By rights, the Redskins-Raiders Super Bowl that concluded the 1983 NFL season should have been one for the ages.
The Washington Redskins were the defending champs and had a powerful offense. Joe Theisman had the best year of his career at age 34 and won the MVP award. John Riggins, also 34, rushed for over 1300 yards and 24 touchdowns. Three offensive linemen, “The Hogs” made the Pro Bowl. The defense wasn’t great—Washington lost its only two games by scores of 31-30 and 48-47, but those two points were all that separated them from a perfect season.
The ‘Skins won a key Week 15 game at Dallas by a 31-10 count to seal the NFC East and #1 seed. Washington then thrashed the Los Angeles Rams 51-7 to start the playoffs, and jumped out to a 21-0 lead on the San Francisco 49ers in the NFC Championship Game. The 49ers rallied to tie it 21-21, but the ‘Skins got the benefit of a couple questionable pass interference calls to get the game-winning field goal.
The Los Angeles Raiders rolled to a 12-4 record, and had five defensive starters in the Pro Bowl. Howie Long recorded 13 sacks, while Lester Hayes and Mike Haynes formed the best cornerback duo in the league. Marcus Allen was an electric talent at running back and veteran quarterback Jim Plunkett had shown he had what it took to win a Super Bowl, having led the Raiders to the Lombardi Trophy in 1980.
Los Angeles coasted to the AFC West title and then easily rolled the Pittsburgh Steelers and Seattle Seahawks to reach the Super Bowl.
Further adding to the drama of Redskins-Raiders was that it was the matchup that probably should have taken place the prior year. Los Angeles had been the #1 seed in the AFC, but suffered a big upset loss in the second round of the AFC playoffs to the New York Jets. Thus, these were the teams that had each been the #1 seed in their respective conference for two straight years, and their one head-to-head meeting in 1983 had been a thrilling 37-35 Washington win.
So yes, by rights, the Redskins-Raiders Super Bowl, should have been a battle royal. Only, like most Super Bowls through the 1980s, especially the Dark Ages of 1983-87, it didn’t work out that way.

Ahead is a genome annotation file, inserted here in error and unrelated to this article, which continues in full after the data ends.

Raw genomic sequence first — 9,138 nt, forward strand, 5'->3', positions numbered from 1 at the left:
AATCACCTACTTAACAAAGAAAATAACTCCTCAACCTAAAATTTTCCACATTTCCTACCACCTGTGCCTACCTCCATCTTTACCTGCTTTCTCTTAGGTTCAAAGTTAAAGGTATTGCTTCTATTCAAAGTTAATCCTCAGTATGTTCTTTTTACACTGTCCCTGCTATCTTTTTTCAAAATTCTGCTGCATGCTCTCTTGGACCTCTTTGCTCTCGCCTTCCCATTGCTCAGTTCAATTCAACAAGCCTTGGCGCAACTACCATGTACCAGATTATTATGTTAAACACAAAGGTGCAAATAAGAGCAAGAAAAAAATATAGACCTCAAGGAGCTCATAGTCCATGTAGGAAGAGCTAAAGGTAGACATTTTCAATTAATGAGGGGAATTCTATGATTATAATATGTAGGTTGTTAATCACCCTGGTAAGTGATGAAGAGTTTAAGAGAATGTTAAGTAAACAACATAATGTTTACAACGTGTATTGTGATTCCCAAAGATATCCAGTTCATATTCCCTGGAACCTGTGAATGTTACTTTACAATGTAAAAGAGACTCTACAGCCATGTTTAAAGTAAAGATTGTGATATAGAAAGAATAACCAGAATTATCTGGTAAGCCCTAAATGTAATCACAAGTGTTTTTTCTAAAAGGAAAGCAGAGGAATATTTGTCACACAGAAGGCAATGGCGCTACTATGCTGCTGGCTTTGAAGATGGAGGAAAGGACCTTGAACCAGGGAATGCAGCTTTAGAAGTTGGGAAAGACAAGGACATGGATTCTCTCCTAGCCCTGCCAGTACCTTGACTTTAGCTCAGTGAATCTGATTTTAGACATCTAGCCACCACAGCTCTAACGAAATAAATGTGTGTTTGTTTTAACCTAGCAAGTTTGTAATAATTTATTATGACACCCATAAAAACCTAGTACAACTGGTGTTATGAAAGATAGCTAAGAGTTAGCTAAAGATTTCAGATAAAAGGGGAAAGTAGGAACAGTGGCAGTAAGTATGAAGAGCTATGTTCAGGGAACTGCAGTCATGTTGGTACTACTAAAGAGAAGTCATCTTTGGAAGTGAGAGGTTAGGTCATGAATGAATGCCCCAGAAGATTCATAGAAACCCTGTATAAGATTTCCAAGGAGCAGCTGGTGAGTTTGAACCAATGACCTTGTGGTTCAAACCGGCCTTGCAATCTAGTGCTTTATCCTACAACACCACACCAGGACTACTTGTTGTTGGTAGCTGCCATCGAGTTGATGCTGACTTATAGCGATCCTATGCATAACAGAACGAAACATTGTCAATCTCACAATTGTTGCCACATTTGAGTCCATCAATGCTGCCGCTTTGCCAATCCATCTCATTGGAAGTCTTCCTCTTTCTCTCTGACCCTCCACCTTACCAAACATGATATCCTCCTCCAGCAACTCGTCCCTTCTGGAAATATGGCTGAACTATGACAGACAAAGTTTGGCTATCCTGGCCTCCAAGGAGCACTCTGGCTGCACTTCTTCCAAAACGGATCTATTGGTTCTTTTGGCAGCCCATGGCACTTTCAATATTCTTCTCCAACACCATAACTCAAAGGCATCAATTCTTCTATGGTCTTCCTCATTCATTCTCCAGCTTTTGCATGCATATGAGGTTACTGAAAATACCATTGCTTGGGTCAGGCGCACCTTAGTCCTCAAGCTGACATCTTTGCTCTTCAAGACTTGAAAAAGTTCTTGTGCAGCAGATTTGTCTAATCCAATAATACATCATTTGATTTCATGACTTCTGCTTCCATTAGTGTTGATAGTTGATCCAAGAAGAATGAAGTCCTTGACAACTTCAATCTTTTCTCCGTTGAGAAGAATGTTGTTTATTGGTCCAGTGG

The Raiders blocked a punt for an early touchdown. Most of the first half stayed competitive, but the fact the Raiders led 14-3 seemed to be another indication that when defense meets offense, always bet the defense. Then disaster struck for Washington.
With just seconds remaining in the first half and the Redskins deep in their own end, they tried an ill-advised screen pass.
Theisman didn’t see linebacker Jack Squirek who stepped in, grabbed the ball and walked into the end zone.
In retrospect, it seems as though the game might as well have ended right there, but reality was different. The Redskins found the end zone early in the third quarter and even though another special teams mishap cost them the extra point, it was still a game at 21-9.
But the lesson that you can’t come from behind unless you first stop the opponent was another one learned anew today. Raider running back Marcus Allen was having a huge day, rushing for 191 yards. After Los Angeles had pushed out to a 28-9 lead, Allen made one of the great plays of Super Bowl history. Allen swept to the left, ran into traffic, reversed course, found a hole on the opposite side of the field and took off on a spectacular 74-yard run for the touchdown that eliminated any residual doubt about who would win.
Allen was named MVP, and the Raiders 38-9 win gave them their third Super Bowl championship. The Los Angeles Raiders were an organization on top of the world. It seems hard to believe that not only have they not won it all since, they’ve only even played in one other Super Bowl, that being in 2002. In 1983, they turned a hyped matchup into rubble.